Randy Harris points us toward a horizon in the opposite direction: how to move from uninformed action to better understanding. The “snake-oil” of cognitive science will help us understand persuasion better, as distinct from the teaching tradition, which has spent a couple of millennia trying to help us “achieve persuasion” (this issue). This sounds benign: an approach to understanding that looks to brain-work, rather than to contemptuous criticism or to a pedagogy of knacks. The brain provides the warrant for the claim of universality and thus for rhetoric as science.
Look closely at the way this argument develops: it hooks onto a figure, a metaphor of a fluid in grooves. Harris quotes Sapir to the effect that language “flows” in “well-worn grooves of expression” (this issue) however, his own claim is that “rhetorical figures operate in the grooves of the mind” (this issue). This turns Sapir’s observation about the conceptual affordances of different languages into a claim that brings vividly to mind the grooves and folds of the human brain, a new and somewhat alarming form of rhetorical materialism, as the metaphor takes on metonymic power. Harris’s examples are persuasive (and seem similar to Gestalt theory): repetition, edges, contrast, etc., are central to the human perceptual (and thus conceptual?) system, and linguistic expressions that flow in these grooves are more likely to be not just comprehended but believed.
And then what? If, in the pursuit of scientific understanding and in escape from weakly warranted pedagogy, we can establish rhetoric as cognitive and thereby understand it better (as a science), then we are faced exactly with the situation that Ceccarelli has presented to us: What do we do with this knowledge? It should inform our teaching, surely, and it should allow us to help ensure that correct judgments are formed about the true and the just (Aristotle, 2007, p. 1.1.12), particularly, in the present case, about scientific truths.
Harris acknowledges Plato’s concern, “that being directed in a series of movements by the ‘form’ will get us moving with the ‘matter’ as well” (this issue), i.e., that we will become puppets in the hands of eloquence, or, perhaps, of glib hucksterism. But if “the form of signification profoundly affects the response of human organisms” (this issue), then the ultimate promise of cognitive rhetoric is that we can learn to use form to control other humans. This has been the rhetorical dream: it’s what some thought the sophists were selling. It’s what the advertising industry and political campaign consultants are selling. My question is how distinct “the impulse to understand persuasion and the impulse to achieve persuasion” (this issue) can be. From knowledge to power is, as Francis Bacon saw, but a short step, and knowledge of the means to achieve persuasion is but a short step away from coercion. And this raises again the question about whether the distinction between basic and applied research can be sustained.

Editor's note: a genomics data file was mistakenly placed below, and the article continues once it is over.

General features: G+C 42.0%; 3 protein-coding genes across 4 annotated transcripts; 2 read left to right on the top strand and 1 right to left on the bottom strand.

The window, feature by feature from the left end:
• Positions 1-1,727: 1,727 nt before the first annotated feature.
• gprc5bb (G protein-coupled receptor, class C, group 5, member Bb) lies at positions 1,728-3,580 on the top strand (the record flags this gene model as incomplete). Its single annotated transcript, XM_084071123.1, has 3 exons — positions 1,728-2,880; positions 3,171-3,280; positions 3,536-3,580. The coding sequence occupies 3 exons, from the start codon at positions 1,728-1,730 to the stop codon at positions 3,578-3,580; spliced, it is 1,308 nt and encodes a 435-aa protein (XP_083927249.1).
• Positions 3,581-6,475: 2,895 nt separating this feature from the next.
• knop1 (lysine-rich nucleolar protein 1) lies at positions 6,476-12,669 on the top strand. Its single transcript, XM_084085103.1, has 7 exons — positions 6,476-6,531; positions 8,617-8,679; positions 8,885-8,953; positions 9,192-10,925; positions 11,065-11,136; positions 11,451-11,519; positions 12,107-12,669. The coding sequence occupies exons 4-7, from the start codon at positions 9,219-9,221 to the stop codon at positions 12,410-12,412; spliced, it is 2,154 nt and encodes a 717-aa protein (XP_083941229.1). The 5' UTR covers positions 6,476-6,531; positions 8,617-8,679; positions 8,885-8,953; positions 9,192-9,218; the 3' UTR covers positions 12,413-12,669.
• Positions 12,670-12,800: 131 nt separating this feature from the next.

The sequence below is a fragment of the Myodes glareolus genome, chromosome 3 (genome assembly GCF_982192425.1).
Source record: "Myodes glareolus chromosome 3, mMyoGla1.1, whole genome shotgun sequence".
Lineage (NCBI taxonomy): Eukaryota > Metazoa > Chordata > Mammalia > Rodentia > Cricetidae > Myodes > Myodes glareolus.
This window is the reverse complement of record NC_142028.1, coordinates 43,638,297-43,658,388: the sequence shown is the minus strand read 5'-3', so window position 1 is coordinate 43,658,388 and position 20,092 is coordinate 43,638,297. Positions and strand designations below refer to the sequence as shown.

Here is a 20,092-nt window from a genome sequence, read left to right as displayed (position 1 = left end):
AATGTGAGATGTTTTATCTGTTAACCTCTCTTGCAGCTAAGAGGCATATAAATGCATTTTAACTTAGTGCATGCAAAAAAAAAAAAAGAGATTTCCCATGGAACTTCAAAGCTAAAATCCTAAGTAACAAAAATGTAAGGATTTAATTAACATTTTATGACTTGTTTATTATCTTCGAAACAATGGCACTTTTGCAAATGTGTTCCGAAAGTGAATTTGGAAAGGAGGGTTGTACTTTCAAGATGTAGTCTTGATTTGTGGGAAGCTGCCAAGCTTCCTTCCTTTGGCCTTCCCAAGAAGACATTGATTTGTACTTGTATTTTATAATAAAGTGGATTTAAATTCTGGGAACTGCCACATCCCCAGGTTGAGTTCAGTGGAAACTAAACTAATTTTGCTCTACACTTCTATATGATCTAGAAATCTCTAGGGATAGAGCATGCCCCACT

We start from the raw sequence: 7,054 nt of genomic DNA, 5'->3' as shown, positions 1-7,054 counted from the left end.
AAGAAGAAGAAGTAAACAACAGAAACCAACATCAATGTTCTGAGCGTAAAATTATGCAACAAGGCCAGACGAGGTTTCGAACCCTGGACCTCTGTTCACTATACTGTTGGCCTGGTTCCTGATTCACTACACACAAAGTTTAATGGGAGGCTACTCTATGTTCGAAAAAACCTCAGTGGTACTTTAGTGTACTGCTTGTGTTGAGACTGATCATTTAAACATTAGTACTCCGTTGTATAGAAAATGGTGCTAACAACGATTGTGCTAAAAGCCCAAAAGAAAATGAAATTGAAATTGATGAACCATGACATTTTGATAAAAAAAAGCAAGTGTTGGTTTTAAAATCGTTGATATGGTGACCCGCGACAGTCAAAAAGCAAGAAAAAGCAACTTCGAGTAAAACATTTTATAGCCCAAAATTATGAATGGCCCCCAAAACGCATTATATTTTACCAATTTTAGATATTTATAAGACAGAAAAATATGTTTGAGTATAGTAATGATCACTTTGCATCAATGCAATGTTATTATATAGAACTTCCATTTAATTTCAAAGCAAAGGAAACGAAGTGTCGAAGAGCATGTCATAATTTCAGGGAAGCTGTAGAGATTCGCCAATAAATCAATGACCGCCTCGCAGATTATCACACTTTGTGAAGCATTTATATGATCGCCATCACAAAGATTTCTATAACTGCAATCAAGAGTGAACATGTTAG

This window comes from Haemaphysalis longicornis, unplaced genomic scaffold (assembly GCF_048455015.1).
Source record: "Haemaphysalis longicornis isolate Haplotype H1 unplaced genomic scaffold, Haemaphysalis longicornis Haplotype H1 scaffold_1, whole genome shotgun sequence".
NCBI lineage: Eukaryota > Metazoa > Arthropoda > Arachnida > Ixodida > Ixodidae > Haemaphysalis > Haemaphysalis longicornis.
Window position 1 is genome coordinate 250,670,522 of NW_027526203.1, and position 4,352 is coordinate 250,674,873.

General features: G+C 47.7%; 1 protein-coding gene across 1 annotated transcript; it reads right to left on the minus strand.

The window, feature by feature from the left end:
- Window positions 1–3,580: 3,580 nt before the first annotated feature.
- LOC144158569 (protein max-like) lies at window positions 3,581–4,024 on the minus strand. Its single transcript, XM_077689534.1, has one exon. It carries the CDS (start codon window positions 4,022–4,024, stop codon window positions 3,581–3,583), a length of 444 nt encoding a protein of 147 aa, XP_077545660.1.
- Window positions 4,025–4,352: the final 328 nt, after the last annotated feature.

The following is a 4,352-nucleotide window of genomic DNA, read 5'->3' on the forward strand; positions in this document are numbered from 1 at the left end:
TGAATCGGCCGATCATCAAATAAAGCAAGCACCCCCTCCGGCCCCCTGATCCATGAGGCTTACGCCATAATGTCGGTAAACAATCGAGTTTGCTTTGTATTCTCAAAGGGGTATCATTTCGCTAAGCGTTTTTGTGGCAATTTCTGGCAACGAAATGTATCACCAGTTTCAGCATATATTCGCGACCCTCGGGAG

Harris assures us that he is not claiming that there are “laws of suasion” (this issue). But if cognitive linguistics becomes cognitive rhetoric, if the science of rhetoric that Socrates outlined for Phaedrus finally becomes realized, how credible will that disclaimer be? Is any of this good reason for refraining from a research program? Can we ever justify turning away from knowledge? I’m not prepared to answer these questions, but only to suggest that Harris’s research program should entail an equally ambitious inquiry into ethical obligations. Or perhaps, as I have speculated elsewhere, mutual knowledge of the mechanisms of influence will simply cancel out their power, leaving us trusting each other that much less (Miller, 2010).
Following Latour, Carl Herndl focuses our disciplinary attention on problems of the greatest practical import: the sustainability of the global ecosystem, including human and other life forms. And he invites us to follow him into the kinds of collaborative engagement that he has been able to pursue at the University of South Florida. Like Ceccarelli and Harris, Herndl wants the work of ARST to make a difference in the world, but his particular proposal is that we “move from talking about science to doing science” (this issue). The trail he is blazing involves direct alliances with scientists in both institutional and intellectual senses.
Perhaps Latour is the right leader to be following down this trail, as he has directly engaged multiple times with the practices of scientists and technical people. And his work aims at both understanding and action, at talking about and doing. Perhaps Latour can maintain a stance of critical observation and at the same time intervene to improve the practices under observation. But I wish that someone would explain to Latour how the “uninterrupted chain of very small transformations” (Herndl, this issue) that achieve the miracle of reference and the alliances of quasi-objects and quasi-subjects that make reality are the result(s) of persuasion. And that rhetoric has some useful ways of explaining how those transformations and alliances get made.